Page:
Scientists Discover the Milky Way May Be Producing a Higher Number of Stars than Previously Estimated
Gamma rays reveal the galaxy’s star-making power
According to a recent estimate of its star formation rate, the Milky Way is generating a significantly greater number of stars than previously believed. The study, which was submitted to arXiv.org on January 24, found that gamma rays emitted from aluminum-26, a radioactive isotope that primarily originates from massive stars, indicate that the Milky Way transforms four to eight solar masses of interstellar gas and dust into new stars annually. This range is two to four times higher than the traditional estimate and corresponds to a yearly birthrate of approximately 10 to 20 stars in our galaxy, as the majority of stars are less massive than the sun.
According to the new estimate of the star formation rate in the Milky Way, our galaxy is producing far more stars than previously believed. The gamma rays emitted by aluminum-26, a radioactive isotope that mainly originates from massive stars, indicate that the Milky Way generates four to eight solar masses of interstellar gas and dust into new stars each year. This range is two to four times higher than the previous estimate and translates to an annual birthrate of about 10 to 20 stars in our galaxy, as most stars are less massive than the sun. As a result, every million years, which is a mere moment in astronomical time, the Milky Way gives birth to 10 million to 20 million new stars, enough to fill around 10,000 star clusters like the exquisite Pleiades cluster in the Taurus constellation. Conversely, numerous galaxies, including most of those orbiting the Milky Way, do not generate any new stars.
“The star formation rate is very important to understand for galaxy evolution,” says Thomas Siegert, an astrophysicist at the University of Würzburg in Germany. The more stars a galaxy makes, the faster it enriches itself with oxygen, iron and the other elements that stars create. Those elements then alter star-making gas clouds and can change the relative number of large and small stars that the gas clouds form.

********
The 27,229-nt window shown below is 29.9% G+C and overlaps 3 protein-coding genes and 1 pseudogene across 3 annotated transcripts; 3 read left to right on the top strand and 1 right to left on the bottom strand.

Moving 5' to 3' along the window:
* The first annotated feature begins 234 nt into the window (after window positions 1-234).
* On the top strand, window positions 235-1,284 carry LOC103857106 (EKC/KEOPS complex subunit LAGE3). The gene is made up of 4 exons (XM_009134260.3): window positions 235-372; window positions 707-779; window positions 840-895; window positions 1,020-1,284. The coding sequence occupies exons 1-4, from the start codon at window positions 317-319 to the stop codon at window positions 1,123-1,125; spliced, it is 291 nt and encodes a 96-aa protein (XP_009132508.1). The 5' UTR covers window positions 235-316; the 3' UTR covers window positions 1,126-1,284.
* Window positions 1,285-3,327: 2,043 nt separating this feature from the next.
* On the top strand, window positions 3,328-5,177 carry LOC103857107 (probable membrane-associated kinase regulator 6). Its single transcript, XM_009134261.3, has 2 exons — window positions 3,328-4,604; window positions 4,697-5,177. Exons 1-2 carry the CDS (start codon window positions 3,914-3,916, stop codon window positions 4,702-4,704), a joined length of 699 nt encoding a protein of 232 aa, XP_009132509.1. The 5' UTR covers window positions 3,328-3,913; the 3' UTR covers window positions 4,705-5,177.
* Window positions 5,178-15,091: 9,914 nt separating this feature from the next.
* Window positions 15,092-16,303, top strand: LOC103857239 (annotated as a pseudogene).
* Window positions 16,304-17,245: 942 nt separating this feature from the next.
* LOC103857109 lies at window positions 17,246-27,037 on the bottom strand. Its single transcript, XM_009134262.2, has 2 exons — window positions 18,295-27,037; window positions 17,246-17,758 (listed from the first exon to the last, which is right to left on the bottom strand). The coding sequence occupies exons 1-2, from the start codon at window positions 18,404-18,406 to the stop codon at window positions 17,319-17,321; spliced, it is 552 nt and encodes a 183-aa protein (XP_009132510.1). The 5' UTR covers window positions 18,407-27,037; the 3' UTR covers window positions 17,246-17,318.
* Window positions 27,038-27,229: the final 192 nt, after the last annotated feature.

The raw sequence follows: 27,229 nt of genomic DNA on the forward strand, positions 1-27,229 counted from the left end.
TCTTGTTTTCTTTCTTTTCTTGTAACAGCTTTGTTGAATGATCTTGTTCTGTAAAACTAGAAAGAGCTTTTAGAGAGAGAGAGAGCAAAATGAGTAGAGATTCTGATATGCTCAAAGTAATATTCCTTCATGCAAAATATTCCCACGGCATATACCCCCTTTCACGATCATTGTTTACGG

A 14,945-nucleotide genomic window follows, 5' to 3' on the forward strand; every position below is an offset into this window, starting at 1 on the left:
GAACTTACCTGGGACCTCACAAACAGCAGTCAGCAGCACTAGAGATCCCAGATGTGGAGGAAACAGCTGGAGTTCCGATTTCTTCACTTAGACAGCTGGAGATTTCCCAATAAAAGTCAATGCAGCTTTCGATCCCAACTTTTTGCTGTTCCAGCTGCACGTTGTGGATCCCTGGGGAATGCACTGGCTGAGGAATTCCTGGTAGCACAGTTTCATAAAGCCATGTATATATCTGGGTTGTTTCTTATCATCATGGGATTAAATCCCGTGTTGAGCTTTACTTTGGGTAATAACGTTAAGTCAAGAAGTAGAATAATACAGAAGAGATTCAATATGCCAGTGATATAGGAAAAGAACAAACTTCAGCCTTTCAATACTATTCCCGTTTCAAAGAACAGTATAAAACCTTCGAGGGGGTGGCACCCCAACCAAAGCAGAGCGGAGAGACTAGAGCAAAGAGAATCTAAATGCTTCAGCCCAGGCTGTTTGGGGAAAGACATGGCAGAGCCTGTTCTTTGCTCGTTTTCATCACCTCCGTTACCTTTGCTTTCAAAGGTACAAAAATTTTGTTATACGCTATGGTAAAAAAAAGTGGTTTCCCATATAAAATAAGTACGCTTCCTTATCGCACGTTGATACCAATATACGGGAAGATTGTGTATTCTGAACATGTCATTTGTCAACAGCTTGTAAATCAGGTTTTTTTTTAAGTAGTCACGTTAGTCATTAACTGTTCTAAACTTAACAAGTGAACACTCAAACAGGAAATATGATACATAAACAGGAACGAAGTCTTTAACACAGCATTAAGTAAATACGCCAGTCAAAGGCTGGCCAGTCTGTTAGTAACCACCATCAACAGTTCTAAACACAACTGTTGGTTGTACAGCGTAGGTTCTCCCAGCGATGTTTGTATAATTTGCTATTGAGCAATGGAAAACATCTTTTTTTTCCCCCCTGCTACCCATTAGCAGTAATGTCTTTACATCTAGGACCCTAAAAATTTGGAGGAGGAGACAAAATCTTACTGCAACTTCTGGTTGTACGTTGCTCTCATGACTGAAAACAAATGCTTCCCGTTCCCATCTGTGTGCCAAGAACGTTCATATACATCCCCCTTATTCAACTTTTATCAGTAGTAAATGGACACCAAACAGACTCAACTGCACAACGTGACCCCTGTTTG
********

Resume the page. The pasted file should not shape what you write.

Siegert and his colleagues studied the observed intensity and spatial distribution of emission from aluminum-26 in our galaxy. A massive star creates this isotope during both life and death. During its life, the star blows the aluminum into space via a strong wind. If the star explodes when it dies, the resulting supernova forges more. The isotope, with a half-life of 700,000 years, decays and gives off gamma rays.
Like X-rays, and unlike visible light, gamma rays penetrate the dust that cloaks the youngest stars. “We’re looking through the entire galaxy,” Siegert says. “We’re not X-raying it; here we’re gamma-raying it.”
According to a recent estimate of the star formation rate, the Milky Way is producing more stars than previously thought. Researchers have found that the more stars the galaxy creates, the more gamma rays it emits. The best match with the observations is a star formation rate of four to eight solar masses per year, which is much higher than the standard estimate of about two solar masses per year. Pavel Kroupa, an astronomer at the University of Bonn in Germany, who was not involved in the study, believes that the revised rate is very realistic and represents a major step in the right direction. However, it is challenging to determine the distance that the gamma rays have traveled before reaching us, which makes it difficult to pinpoint the exact star formation rate. If some of the emission arises nearby, the researchers’ calculation of aluminum-26 may be overestimated, resulting in a lower star formation rate, but it is unlikely to be as low as the standard estimate of two solar masses per year.
Regardless, the Milky Way stands out as the most active star-forming galaxy in the Local Group, which comprises over 100 nearby galaxies. Even the largest galaxy in the group, Andromeda, only produces a fraction of a solar mass of new stars per year. While the Milky Way is the second-largest galaxy in the group, its significant star formation rate indicates that it puts in much more effort.
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